Office: Risk vs. Reward
capitalization rates continue to compress for core office assets, one red flag
being raised is whether investors are biting off more risk than they can chew.
Clearly, office buyers are willing to take on
more risk as long as they are paid for that strategy with higher yields. Time
will tell whether buyers are becoming overly aggressive in their underwriting
assumptions. Most investors are anticipating growth in occupancies and rental
income, but not necessarily expecting big rent growth, particularly given the
significant competition that remains in the market to fill space among class B
and C office buildings, notes Larry
Emmons, CCIM, SIOR, senior managing director at Newmark Grubb Knight
Frank in Southfield, Mich.
That is most likely a prudent move as
effective rents remain relatively flat. On a positive note, asking and
effective rates have now risen, albeit slightly, for the past 10 consecutive
quarters. Asking and effective rents both grew by 0.7 percent during first-quarter
2013, according to Reis. That being said, national effective rents are still
about 7.7 percent below peak levels that were observed during 2Q08.
When underwriting stabilized assets, buyers
are looking beyond the surface of a national credit tenant. “You have to dig a
little deeper in these smaller markets, because you have to look at what these
tenants are doing nationally,” says Justin A. Beck,CCIM, CPM, president
of the Beck Property Co.in
Pensacola,Fla. Just because a national company has a presence in a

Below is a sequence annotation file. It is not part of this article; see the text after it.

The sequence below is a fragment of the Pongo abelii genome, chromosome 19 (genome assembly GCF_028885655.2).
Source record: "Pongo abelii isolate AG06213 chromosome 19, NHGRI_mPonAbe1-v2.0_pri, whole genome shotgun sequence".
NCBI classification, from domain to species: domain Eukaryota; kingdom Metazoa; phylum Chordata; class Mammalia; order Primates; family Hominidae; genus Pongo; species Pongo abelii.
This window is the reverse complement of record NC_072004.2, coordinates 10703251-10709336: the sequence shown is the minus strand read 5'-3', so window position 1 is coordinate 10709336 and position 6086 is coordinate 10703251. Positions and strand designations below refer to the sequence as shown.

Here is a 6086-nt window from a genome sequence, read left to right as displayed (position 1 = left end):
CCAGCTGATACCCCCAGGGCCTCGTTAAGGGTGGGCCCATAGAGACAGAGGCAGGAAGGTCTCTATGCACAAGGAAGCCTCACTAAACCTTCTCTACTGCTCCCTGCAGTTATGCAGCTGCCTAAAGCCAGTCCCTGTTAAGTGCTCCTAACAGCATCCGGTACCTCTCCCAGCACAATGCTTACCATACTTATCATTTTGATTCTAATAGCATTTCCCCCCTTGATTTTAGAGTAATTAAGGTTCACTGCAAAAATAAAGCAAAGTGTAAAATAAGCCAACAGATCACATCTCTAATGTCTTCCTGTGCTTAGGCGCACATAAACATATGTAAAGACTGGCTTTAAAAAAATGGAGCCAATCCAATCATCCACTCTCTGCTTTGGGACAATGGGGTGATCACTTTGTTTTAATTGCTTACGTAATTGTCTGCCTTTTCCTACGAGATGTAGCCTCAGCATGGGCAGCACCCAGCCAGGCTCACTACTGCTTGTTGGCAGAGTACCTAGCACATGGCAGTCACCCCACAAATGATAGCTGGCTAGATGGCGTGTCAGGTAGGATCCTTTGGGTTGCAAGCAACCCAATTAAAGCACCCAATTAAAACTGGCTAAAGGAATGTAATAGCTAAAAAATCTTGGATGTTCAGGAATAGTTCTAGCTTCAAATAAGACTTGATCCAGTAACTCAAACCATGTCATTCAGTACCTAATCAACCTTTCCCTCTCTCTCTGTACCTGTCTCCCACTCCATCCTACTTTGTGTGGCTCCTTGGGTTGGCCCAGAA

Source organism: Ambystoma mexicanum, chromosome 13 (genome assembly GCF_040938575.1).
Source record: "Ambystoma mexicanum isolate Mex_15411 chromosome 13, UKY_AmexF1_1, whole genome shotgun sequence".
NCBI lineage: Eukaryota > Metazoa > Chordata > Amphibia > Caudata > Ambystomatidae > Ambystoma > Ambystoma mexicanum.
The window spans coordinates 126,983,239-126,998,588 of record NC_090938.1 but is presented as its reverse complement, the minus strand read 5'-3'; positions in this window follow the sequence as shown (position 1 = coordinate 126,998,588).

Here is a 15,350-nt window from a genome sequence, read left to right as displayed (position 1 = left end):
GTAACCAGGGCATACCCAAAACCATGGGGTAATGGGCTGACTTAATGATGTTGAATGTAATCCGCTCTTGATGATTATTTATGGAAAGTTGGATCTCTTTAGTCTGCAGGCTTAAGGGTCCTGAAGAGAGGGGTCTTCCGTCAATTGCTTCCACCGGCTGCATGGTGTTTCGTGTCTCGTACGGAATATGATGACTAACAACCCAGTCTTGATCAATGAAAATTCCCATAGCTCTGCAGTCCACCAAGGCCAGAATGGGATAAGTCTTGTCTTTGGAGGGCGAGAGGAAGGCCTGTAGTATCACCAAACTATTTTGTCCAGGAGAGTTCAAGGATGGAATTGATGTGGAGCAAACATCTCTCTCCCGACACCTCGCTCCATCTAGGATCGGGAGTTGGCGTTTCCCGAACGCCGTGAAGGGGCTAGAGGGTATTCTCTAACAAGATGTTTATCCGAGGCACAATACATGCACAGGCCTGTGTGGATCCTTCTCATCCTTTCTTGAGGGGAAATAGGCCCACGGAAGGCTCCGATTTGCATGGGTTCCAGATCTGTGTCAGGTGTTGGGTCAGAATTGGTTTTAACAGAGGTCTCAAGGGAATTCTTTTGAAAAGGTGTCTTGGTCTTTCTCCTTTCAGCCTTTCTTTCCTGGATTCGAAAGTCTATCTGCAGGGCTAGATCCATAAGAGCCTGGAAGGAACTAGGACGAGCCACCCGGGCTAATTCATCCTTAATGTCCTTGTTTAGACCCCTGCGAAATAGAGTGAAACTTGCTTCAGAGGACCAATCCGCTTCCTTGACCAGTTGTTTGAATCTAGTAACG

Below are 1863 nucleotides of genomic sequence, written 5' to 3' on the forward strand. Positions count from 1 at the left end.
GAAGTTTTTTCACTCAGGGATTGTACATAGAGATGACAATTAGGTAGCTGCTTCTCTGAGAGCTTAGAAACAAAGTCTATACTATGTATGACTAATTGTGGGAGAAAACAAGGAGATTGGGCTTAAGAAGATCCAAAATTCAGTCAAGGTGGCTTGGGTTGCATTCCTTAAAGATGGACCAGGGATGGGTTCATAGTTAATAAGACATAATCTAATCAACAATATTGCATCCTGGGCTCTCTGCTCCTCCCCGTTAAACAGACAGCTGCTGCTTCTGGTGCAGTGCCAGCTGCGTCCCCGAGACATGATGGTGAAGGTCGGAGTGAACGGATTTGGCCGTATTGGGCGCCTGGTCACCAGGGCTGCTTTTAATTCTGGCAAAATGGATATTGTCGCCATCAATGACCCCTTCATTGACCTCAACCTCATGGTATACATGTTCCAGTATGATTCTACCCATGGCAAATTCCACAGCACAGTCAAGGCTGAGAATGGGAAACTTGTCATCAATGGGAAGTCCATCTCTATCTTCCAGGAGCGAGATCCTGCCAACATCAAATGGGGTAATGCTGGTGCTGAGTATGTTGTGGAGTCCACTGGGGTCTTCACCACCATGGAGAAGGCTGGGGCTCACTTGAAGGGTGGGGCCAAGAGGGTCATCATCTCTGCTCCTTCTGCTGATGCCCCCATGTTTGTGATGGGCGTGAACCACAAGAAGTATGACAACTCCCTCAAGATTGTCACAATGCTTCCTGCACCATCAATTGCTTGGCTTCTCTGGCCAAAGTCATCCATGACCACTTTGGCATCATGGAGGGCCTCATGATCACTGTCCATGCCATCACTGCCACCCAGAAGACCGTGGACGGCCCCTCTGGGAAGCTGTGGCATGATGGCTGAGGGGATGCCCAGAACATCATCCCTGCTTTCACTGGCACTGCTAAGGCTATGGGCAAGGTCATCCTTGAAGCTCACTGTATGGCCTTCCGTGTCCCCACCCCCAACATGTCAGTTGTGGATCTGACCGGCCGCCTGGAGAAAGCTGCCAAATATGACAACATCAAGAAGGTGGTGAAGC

smaller secondary or tertiary market is no guarantee that the tenant will
remain. Some national firms have downsized considerably, closing and relocating
some offices all together. “Those are important things to look at. It can’t simply
be a national credit in a local market,” he adds.
Value-add investors are still wary of taking
on too much risk. With an underperforming property, positive cash flow at
closing is critical.“Very few buyers take interest in a negative cash
flow asset,” notes Emmons. Buyers also are scrutinizing capital expenditures,
such as deferred maintenance on roofs and HVAC systems, as well as gauging
leasing velocity in the local market or submarket.
Those buildings that have negative cash flow
due to low occupancy or other maintenance issues continue to languish on the
market. In Troy, Mich., for example, an office building formerly occupied by
Ameritech has been on Auction.com twice and still no takers. “It is so far
underwater that no one wants to take that risk,” Emmons says. “Investors are
looking for at least break-even cash flow so that they don’t have to come out
of pocket to maintain the building.”
Mattson-Teig is a business writer based in Minneapolis.